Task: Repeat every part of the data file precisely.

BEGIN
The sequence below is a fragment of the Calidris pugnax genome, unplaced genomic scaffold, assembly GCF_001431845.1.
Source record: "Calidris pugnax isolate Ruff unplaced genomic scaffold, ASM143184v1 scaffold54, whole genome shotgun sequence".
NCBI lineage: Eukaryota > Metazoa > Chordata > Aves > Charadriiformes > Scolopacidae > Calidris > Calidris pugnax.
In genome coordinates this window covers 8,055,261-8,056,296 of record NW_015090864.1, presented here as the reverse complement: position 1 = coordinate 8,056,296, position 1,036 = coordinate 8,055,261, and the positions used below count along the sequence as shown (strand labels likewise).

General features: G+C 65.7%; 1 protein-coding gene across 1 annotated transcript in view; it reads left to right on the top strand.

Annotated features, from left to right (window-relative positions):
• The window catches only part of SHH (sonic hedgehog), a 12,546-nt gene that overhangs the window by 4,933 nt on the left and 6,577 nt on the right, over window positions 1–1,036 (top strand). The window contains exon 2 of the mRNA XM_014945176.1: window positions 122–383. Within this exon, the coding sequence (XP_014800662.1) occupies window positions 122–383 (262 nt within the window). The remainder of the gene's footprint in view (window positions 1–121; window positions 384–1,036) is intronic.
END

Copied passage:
The sequence below is a fragment of the Calidris pugnax genome, unplaced genomic scaffold, assembly GCF_001431845.1.
Source record: "Calidris pugnax isolate Ruff unplaced genomic scaffold, ASM143184v1 scaffold54, whole genome shotgun sequence".
NCBI lineage: Eukaryota > Metazoa > Chordata > Aves > Charadriiformes > Scolopacidae > Calidris > Calidris pugnax.
In genome coordinates this window covers 8,055,261-8,056,296 of record NW_015090864.1, presented here as the reverse complement: position 1 = coordinate 8,056,296, position 1,036 = coordinate 8,055,261, and the positions used below count along the sequence as shown (strand labels likewise).

General features: G+C 65.7%; 1 protein-coding gene across 1 annotated transcript in view; it reads left to right on the top strand.

Annotated features, from left to right (window-relative positions):
• The window catches only part of SHH (sonic hedgehog), a 12,546-nt gene that overhangs the window by 4,933 nt on the left and 6,577 nt on the right, over window positions 1–1,036 (top strand). The window contains exon 2 of the mRNA XM_014945176.1: window positions 122–383. Within this exon, the coding sequence (XP_014800662.1) occupies window positions 122–383 (262 nt within the window). The remainder of the gene's footprint in view (window positions 1–121; window positions 384–1,036) is intronic.